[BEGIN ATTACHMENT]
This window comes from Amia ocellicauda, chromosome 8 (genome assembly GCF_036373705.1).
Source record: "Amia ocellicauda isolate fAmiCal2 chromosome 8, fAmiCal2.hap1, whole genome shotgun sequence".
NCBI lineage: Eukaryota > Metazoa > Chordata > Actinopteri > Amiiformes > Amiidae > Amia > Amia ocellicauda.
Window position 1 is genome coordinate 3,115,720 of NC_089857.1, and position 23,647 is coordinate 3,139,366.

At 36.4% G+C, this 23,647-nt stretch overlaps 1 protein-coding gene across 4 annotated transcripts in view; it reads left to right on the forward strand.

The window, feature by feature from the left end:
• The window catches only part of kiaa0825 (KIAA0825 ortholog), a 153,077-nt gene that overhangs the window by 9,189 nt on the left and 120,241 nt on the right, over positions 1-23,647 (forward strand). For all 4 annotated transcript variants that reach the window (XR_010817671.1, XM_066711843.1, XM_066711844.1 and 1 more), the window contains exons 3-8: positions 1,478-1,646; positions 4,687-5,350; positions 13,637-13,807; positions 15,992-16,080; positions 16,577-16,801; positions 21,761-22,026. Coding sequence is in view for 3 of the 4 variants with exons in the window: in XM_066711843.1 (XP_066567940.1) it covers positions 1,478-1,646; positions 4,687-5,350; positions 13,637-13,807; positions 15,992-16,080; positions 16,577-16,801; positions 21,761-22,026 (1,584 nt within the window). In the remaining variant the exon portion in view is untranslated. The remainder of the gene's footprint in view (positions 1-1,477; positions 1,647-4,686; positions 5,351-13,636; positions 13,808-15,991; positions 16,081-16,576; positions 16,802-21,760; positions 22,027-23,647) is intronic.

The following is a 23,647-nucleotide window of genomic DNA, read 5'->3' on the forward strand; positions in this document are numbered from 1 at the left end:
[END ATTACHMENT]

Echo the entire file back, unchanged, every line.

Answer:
This window comes from Amia ocellicauda, chromosome 8 (genome assembly GCF_036373705.1).
Source record: "Amia ocellicauda isolate fAmiCal2 chromosome 8, fAmiCal2.hap1, whole genome shotgun sequence".
NCBI lineage: Eukaryota > Metazoa > Chordata > Actinopteri > Amiiformes > Amiidae > Amia > Amia ocellicauda.
Window position 1 is genome coordinate 3,115,720 of NC_089857.1, and position 23,647 is coordinate 3,139,366.

At 36.4% G+C, this 23,647-nt stretch overlaps 1 protein-coding gene across 4 annotated transcripts in view; it reads left to right on the forward strand.

The window, feature by feature from the left end:
• The window catches only part of kiaa0825 (KIAA0825 ortholog), a 153,077-nt gene that overhangs the window by 9,189 nt on the left and 120,241 nt on the right, over positions 1-23,647 (forward strand). For all 4 annotated transcript variants that reach the window (XR_010817671.1, XM_066711843.1, XM_066711844.1 and 1 more), the window contains exons 3-8: positions 1,478-1,646; positions 4,687-5,350; positions 13,637-13,807; positions 15,992-16,080; positions 16,577-16,801; positions 21,761-22,026. Coding sequence is in view for 3 of the 4 variants with exons in the window: in XM_066711843.1 (XP_066567940.1) it covers positions 1,478-1,646; positions 4,687-5,350; positions 13,637-13,807; positions 15,992-16,080; positions 16,577-16,801; positions 21,761-22,026 (1,584 nt within the window). In the remaining variant the exon portion in view is untranslated. The remainder of the gene's footprint in view (positions 1-1,477; positions 1,647-4,686; positions 5,351-13,636; positions 13,808-15,991; positions 16,081-16,576; positions 16,802-21,760; positions 22,027-23,647) is intronic.

The following is a 23,647-nucleotide window of genomic DNA, read 5'->3' on the forward strand; positions in this document are numbered from 1 at the left end: